The Keys for Madison

Madison Keys

There are players with “good” talent that really maximize what they have.  Think of David Ferrer and Lleyton Hewitt.  Then there are some very talented players who frustrate us fans who are cheering for them to do well.

Madison’s Keys

After watching talented American Madison Keys lose badly in the US Open semi’s, I wonder what it will take for her to listen to all the people around her and “get the ball back in play”!

She was up 2-0 in the first set and had three consecutive break points.  One was a good serve by her opponent; but the two others were simply unforced errors.  She would go on to lose eight games in a row and THIRTEEN out of 13 break points in that match.  What should she do??

James Blake Revisited

Talented Mr. Blake was the same way … his coaches kept on telling him to “take something off your shots” to get into more rallies and use his incredible foot speed.  But no, he wanted to do it “his way.”

“The greatest doubles player on the planet”

That is how Patrick McEnroe describes Jack Sock, who just teamed with Mike Bryan to win the US Open doubles title.  And if you watch closely, you will see that while Sock really CRUSHES his forehand, it is usually hit to a fairly conservative spot (down the middle or to the singles lines).

Where is Bob Bryan?

They reported that he too just had hip replacement; and if he can “get back to just 90%,” he will try to come back on the pro tour with his twin brother.

Mike Surpasses Newk

With this 18th major title, Mike Bryan now goes past our favorite Legend, John Newcombe (17) to hold the most Major doubles titles.  P.S. Emmo has 16.

And speaking of “Legends,” Jimmy Miller reports that he will be returning to camp this October for the first time in many years!  Welcome back.

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4 thoughts on “The Keys for Madison

  1. Ironically, I play in a senior men’s singles league in NJ/ PA where James Blake’s older half brother is a participant — and one of the best players in the league. He does not have the same style as James. He has a good but I would not say overpowering serve. He places it well rather than tries to hit it with excessive pace. He seems to prefer receiving to serving. He is an aggressive baseliner/ keep-the-ball-in-play-and-make-the-opponent-run-a-lot kind of player. He often seems to prefer hitting backhands to forehands. His forehand is quite flat, and his backhand is nearly always flat or a slice; he could not hit topspin to save his life. He likes to drop shot and lob a lot. He rarely attempts to crush a ball but, instead, likes to strategically work a point until his opponent is out of position. Yet, he is very fast and can get to a lot of balls — especially for the age group. All of which makes me wonder how much of a tennis player’s style is genetic and how much is just learned behavior.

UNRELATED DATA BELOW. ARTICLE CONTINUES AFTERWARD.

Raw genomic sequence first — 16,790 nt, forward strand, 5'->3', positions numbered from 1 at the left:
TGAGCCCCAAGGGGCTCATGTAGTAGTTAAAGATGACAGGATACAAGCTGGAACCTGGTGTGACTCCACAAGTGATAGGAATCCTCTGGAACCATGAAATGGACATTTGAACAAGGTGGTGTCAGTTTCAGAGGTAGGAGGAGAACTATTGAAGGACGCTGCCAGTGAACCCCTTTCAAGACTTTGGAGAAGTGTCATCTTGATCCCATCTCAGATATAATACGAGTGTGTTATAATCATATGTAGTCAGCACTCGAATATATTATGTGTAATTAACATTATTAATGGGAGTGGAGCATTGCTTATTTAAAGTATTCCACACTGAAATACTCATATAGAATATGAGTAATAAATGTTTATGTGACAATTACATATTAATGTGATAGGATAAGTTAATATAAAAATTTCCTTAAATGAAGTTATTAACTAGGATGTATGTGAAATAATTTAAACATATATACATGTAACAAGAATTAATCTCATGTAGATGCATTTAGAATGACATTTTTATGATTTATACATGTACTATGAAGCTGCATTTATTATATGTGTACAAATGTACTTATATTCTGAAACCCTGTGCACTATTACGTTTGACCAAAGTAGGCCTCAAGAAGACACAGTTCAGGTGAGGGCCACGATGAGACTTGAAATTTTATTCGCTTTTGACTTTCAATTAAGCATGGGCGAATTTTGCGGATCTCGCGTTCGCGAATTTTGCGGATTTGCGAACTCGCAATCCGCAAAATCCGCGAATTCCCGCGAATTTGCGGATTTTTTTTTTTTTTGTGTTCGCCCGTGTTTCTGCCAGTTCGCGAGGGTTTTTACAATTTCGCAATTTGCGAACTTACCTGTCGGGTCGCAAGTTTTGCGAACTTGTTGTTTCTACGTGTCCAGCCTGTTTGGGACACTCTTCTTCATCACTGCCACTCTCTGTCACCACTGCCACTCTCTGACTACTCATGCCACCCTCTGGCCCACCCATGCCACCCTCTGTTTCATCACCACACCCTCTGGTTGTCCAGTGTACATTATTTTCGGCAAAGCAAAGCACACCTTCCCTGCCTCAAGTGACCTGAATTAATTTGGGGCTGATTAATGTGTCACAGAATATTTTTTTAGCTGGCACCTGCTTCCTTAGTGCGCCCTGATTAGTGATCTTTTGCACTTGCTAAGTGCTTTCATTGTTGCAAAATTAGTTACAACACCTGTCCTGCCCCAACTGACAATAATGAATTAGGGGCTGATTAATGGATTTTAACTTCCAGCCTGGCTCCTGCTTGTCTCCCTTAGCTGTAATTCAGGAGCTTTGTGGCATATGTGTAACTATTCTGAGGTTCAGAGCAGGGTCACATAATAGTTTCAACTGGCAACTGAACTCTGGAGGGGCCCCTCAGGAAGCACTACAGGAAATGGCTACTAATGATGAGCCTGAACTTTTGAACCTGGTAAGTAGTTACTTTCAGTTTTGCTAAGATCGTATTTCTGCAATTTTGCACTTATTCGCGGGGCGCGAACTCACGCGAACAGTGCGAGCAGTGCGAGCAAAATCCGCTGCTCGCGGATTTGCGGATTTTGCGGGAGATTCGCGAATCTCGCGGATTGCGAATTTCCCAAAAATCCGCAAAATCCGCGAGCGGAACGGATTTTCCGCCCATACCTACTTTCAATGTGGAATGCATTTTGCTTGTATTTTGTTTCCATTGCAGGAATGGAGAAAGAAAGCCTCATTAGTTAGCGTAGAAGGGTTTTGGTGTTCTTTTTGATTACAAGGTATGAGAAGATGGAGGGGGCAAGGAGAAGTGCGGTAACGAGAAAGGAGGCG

Marty, i think a player’s style starts and ends in their head! thanks, george

  2. George, I believe that is the 64 million dollar question , how to get us tennis players not to self destruct. Many coaches shake their heads saying why?

    OhioJack, when you figure it out, pls let me know! thanks, george

  3. I have the same frustration watching Coco Vanderweigh. Very talented, could outplay anyone with a booming serve, strong forehand, comfortable backhand but consistently self-destructs. I think most good players believe their game got them to where they are so they don’t want to ever change. Stubborn is good AND bad.

    Tom, yes, she is another one. thanks, george

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